Wheat shortages

Wheat shortages are making news everywhere, it seems — from the Mideast to the Midwest.

One of the hotspots early this year is a place with enough strife to begin with — Pakistan:

…flour shortages and rising food prices may well be the most pressing
issue for Pakistanis before next month's elections.
They may even overshadow concerns about violent attacks that have rocked the country.
Pakistan is running short of flour which is needed to make bread.
A government
decision in early 2007 to export a half-million tonnes of Pakistani
wheat, after it over-projected the national harvest, has contributed to
the shortfall.
This is prompting fears of further instability in the country.
And as if Iraq didn't already have enough problems — sorry, it's hard to say the "surge" is working when 15% of the entire population has had to flee their homes — a wheat shortage is developing there, too.
Iraq may face its worst wheat
shortages in years this year, aggravated by a delay in
purchasing that clouds deliveries for the rest of the year.
Food experts, millers, traders and even senior grain
officials privately warn a crisis looms even though Iraq is
about to return to the international market after a nearly
four-month halt in new purchases.
"We cannot envisage how future supplies can be smoothly
delivered with the exceptional delays that will no doubt create
a big gap in deliveries…We are already far behind in
fulfilling the country's monthly needs," an official who
requested anonymity told Reuters…
The impact of the delays will only worsen an already chronic
shortage that since last year has seen deliveries of wheat, with
the exception of February and March 2007, way below the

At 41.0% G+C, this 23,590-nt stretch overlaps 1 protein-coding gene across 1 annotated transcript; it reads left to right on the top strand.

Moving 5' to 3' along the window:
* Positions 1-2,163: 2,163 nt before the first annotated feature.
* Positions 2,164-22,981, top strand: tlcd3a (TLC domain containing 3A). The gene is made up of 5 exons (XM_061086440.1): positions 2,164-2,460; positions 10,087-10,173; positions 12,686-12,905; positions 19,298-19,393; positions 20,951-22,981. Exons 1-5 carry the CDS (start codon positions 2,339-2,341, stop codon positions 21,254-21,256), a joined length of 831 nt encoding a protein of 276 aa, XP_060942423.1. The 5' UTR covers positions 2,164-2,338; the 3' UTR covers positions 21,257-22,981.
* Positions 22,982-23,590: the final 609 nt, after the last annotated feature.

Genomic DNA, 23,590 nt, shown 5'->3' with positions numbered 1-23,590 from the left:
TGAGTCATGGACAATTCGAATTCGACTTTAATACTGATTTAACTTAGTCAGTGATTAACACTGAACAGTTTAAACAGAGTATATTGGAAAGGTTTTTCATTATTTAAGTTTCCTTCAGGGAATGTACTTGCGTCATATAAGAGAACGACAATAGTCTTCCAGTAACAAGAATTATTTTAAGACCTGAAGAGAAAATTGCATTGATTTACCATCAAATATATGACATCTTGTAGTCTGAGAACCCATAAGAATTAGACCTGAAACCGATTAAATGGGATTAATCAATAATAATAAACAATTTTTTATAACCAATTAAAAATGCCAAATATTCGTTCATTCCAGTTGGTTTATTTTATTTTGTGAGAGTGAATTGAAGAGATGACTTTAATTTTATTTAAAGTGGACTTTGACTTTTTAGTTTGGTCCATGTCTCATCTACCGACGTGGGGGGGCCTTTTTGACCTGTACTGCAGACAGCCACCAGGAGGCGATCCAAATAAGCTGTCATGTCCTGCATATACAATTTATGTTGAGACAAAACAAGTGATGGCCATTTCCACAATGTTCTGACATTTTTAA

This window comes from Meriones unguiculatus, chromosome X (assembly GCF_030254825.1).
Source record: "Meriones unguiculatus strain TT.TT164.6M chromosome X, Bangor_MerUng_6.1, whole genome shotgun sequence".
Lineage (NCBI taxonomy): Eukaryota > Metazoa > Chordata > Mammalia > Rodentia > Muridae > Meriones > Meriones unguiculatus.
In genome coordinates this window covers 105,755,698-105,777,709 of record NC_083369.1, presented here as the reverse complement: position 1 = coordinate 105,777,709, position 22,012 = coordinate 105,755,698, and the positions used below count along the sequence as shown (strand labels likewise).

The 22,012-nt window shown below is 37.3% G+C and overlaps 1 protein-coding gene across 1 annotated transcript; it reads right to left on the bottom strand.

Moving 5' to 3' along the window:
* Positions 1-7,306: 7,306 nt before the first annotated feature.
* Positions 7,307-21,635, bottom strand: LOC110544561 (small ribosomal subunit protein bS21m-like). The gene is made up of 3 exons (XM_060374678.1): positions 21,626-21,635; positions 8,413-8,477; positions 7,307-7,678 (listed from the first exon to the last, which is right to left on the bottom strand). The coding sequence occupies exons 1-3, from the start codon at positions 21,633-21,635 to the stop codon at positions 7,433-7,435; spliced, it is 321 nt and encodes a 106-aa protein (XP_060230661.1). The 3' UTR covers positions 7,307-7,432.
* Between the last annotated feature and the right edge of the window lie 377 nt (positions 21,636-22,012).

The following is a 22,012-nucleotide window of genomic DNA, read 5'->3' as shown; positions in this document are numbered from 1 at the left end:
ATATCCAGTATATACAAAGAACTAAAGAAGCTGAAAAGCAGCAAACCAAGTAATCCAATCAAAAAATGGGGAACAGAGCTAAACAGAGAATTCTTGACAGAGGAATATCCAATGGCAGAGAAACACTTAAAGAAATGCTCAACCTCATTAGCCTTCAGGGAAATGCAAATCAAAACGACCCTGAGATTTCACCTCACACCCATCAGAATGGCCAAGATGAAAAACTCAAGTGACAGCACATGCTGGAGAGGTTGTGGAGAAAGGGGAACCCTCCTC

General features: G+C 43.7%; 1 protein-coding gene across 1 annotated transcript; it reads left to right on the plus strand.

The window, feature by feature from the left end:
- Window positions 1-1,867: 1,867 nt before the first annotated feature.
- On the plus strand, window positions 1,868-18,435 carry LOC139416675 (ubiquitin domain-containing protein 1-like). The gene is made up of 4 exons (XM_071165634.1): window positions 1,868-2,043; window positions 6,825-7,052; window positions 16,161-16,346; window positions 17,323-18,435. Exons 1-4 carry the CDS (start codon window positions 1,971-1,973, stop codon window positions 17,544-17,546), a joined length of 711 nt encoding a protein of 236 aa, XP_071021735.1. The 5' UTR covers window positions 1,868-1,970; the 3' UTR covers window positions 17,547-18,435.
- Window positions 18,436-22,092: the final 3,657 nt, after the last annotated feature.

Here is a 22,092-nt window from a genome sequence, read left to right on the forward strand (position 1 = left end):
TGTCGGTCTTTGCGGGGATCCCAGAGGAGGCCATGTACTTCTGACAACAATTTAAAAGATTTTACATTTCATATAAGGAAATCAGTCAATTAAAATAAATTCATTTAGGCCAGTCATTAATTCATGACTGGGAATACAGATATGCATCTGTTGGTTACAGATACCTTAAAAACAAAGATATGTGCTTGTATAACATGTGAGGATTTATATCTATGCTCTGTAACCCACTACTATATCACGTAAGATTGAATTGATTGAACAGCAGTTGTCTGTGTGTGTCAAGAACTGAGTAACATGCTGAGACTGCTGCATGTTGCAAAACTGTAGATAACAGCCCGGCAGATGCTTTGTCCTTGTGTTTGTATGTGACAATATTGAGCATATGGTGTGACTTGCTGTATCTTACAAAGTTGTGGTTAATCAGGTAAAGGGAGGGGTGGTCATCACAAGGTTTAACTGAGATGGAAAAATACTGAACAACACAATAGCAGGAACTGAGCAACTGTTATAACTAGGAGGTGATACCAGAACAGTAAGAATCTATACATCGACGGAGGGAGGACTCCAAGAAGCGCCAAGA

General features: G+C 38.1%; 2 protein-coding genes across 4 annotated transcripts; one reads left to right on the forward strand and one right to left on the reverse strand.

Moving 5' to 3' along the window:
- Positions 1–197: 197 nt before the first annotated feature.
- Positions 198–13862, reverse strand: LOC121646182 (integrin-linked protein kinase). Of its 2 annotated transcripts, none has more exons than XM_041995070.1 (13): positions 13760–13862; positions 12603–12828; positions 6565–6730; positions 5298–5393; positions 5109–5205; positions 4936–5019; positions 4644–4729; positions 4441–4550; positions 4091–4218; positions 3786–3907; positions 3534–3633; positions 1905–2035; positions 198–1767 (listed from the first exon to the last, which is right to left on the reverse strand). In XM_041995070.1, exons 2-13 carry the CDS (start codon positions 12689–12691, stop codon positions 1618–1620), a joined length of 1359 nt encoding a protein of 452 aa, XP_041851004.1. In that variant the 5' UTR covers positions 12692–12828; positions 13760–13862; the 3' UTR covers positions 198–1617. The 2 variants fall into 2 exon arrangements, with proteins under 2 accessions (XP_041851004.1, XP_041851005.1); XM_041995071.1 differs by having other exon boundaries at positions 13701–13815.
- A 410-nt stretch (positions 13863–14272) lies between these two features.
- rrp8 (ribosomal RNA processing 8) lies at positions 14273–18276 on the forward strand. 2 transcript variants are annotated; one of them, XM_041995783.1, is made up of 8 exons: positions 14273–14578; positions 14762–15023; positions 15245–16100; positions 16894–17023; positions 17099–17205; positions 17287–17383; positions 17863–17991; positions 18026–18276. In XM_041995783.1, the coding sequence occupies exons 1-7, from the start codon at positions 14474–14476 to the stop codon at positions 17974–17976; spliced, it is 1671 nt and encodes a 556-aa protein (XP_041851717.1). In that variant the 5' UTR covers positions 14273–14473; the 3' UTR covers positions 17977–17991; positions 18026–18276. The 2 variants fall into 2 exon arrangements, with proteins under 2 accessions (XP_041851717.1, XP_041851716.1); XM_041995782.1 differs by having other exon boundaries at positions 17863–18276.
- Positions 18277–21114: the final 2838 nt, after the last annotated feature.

300,000-330,000 tonne monthly requirement, they added.
OK, so much of this can be chalked up to government bungling — ditto for Venezuela — but what are we to make of this development?
Confronted with a shortage of spring wheat, North Dakota's
state-owned flour mill may begin buying wheat from Canada, which the
Grand Forks mill has avoided doing since it began producing flour in

North Dakota's Industrial Commission voted Monday to allow
Vance Taylor, the mill's general manager, to buy wheat from outside the
mill's normal acquisition territory. The waiver of the mill's
wheat-buying restrictions will last through August, at which time more
supplies should be available from the fall harvest, Taylor said.

than 95 per cent of the mill's wheat comes from North Dakota farmers,
with some bought from western Minnesota, eastern Montana and northern
South Dakota, Taylor said.

In the mill's last quarterly report,
it listed purchases of 5.58 million bushels of hard red spring wheat
and 259,965 bushels of durum during July, August and September.

said he will explore buying winter wheat from producers to the south,
such as Kansas, and hard red spring wheat and durum from Canada. The
Canadian Wheat Board, which is based in Winnipeg, manages wheat and
barley exports from Canada's prairie provinces.

"With the
sky-high prices, it's most likely that spring wheat and durum stocks
… will come close to running out in the U.S.," Taylor said. "We've
had to take this step, which we will use only as we have to, as we go."

Yikes.  And our Maniac Trader Kevin Kerr sees no end in sight, as he pointed out last month:

…according to Kevin, the results of the latest World Agricultural Supply and Demand Estimates report reveals an agricultural sector with little or no slowing demand:

need 9 million more corn and bean acres (7.6 million corn/beans) this
spring and another 5.6 million in 2009 (5.7 million corn/beans).

is largely out-of-control demand and will require an unprecedented
acreage acquisition and reallocation endeavor. Even with massive
possible acreage manipulation through market price, we still need over
3 million acres of pasture this year and another 3 million next year to
move to grain production to have any hope of balancing the situation."

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